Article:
Hello! I have long been a fan of pawpaws and I finally decided to order some seeds online to begin my very own little pawpaw patch. According to the seller (purchased via eBay), the seeds have been stratified and are ready to be planted, so I’ve already ordered some small 10-inch deep tree pots to plant them in. I am planning on keeping the seedlings potted over the next year or two, as I likely will be moving from my current location within this time span.
I am concerned that the prolonged time spent in the tree pots will negative affect root health. I’m worried they will become rootbound and that this will affect their viability once I am able to transplant them outside.
I’m also not sure where best to keep a potted seedling during the winter time. I’m located in Southeastern PA. According to a quick google search, I’m in zone 7a.
So my questions are:
Will the seedlings be okay in tree pots for 1-2 years?
Do I simply bring the seedlings indoors and continue to care for them? Should they be kept outside? Or in a shed or unheated garage?
As I’m sure some of you may be able to tell, I’m fairly new to this fruit tree stuff!
I have kept pawpaw trees that I started from seed in a 32 oz cup for about 1.5 years with no issues at all. In the summer I kept them outside in a tote to hold them upright/together under my apple trees, they like a lot of shade at this age. When they went dormant I dug a hole and buried the roots up to the top of the cup. I don’t know if it was necessary to bury the roots but I didn’t want them to freeze. Anyway it worked for me and I am in zone 6B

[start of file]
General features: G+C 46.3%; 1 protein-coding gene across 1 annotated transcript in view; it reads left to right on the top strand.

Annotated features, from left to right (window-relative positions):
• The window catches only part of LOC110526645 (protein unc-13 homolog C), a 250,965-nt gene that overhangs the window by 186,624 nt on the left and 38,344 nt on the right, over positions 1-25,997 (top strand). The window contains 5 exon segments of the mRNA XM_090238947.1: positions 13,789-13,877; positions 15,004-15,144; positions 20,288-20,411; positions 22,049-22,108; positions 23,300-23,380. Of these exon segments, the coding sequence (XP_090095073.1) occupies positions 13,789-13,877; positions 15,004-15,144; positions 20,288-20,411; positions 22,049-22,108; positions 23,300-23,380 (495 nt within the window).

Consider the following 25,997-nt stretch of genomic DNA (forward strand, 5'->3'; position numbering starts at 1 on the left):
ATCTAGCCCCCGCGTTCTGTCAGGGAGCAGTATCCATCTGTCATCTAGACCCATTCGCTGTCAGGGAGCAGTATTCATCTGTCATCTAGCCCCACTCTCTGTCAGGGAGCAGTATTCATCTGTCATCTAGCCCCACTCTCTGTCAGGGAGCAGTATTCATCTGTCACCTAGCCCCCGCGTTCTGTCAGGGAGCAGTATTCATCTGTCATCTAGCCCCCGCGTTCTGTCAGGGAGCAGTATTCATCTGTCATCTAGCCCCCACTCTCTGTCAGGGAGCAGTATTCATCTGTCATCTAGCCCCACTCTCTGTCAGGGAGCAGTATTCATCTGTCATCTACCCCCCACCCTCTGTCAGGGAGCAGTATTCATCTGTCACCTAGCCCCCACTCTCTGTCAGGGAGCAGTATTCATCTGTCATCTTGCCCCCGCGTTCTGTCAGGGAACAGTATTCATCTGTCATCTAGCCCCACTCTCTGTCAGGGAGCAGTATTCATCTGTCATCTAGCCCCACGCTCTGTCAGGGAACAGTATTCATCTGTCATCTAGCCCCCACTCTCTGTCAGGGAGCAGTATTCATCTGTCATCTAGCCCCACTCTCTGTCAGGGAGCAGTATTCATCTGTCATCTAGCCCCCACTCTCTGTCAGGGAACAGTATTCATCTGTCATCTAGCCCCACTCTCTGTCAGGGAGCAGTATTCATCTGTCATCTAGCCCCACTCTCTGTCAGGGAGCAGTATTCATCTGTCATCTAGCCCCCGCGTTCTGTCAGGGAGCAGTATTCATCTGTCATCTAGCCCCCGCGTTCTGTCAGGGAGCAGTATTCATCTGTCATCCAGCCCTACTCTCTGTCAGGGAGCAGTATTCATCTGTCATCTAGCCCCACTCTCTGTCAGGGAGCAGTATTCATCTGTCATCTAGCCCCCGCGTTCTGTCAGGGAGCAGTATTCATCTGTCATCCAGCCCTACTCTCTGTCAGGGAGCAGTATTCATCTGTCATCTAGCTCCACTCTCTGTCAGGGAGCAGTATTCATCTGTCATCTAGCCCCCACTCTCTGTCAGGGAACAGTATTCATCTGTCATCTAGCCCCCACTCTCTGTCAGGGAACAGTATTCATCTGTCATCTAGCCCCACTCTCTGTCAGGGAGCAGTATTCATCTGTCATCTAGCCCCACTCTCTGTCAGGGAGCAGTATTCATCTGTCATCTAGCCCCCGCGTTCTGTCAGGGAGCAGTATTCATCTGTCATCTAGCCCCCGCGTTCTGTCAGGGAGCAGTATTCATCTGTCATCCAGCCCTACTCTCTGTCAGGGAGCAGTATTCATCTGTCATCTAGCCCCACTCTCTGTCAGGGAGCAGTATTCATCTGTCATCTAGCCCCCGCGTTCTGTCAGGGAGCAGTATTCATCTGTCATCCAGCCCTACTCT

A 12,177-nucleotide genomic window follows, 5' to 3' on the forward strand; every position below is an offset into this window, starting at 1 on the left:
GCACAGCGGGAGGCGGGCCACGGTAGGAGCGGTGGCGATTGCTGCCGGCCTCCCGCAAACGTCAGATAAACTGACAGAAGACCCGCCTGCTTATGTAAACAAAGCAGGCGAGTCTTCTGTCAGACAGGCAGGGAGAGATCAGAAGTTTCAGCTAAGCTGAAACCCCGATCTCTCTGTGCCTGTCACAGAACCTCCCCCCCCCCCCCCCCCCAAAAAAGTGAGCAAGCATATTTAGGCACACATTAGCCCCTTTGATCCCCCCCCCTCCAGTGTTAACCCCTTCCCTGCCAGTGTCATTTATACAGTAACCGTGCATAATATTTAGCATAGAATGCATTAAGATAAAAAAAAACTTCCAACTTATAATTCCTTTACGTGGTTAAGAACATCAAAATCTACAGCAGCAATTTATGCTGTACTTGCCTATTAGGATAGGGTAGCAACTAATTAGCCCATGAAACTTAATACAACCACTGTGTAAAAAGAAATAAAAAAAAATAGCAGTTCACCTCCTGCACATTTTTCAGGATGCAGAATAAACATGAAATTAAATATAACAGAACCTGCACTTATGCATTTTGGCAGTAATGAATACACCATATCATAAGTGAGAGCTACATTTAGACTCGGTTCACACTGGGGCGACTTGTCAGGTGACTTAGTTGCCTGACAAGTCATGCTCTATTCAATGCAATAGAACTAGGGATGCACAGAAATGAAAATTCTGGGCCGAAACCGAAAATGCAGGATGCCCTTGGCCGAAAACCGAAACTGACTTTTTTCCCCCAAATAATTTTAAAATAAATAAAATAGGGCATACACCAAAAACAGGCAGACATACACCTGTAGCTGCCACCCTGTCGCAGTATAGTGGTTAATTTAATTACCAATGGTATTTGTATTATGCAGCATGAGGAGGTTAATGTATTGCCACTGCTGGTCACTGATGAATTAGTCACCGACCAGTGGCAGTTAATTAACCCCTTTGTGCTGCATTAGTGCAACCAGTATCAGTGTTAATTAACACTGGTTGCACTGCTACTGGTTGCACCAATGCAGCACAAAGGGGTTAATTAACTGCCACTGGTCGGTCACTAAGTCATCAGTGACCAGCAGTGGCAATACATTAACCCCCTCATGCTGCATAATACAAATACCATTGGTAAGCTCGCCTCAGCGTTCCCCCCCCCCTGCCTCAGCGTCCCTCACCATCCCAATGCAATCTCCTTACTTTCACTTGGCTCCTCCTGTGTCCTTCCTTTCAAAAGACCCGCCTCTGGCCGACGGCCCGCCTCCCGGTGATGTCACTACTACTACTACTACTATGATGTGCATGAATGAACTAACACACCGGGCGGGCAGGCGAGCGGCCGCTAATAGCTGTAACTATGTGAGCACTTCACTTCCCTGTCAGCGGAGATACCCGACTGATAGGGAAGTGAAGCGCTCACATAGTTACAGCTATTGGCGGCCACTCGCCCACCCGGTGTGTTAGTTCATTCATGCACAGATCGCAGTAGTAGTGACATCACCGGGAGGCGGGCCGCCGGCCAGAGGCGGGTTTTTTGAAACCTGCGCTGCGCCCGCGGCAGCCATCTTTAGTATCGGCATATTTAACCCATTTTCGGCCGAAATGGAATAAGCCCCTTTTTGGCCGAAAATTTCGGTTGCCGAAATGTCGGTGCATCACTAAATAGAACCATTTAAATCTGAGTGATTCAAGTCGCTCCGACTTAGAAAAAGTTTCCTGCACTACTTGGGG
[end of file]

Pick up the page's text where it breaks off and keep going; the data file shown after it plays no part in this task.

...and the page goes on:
They should be ok in pots for that long. Is it ideal? Probably not, but you’ll be fine I suspect.
Once the trees lose their leaves in the fall, move them to a cool area, between 32 and 40 degrees if you can. Though the roots can tolerate short subfreezing temps, if exposed all winter they will probably die. (Burying the pots is a common practice as mentioned above.) An Unheated basement or a crawl space would be Ideal as they have some level of geothermal heat to keep temps constant.
A garage or shed likely gets too cold in your zone.
Water them well before storing them, and they probably will need no additional water over winter, believe it or not.
Hm I have an attached garage that may work for overwintering. Gets cold enough in the winter that I can see my own breath, but I don’t believe it gets down to freezing. Will try that when the time comes. Thank you!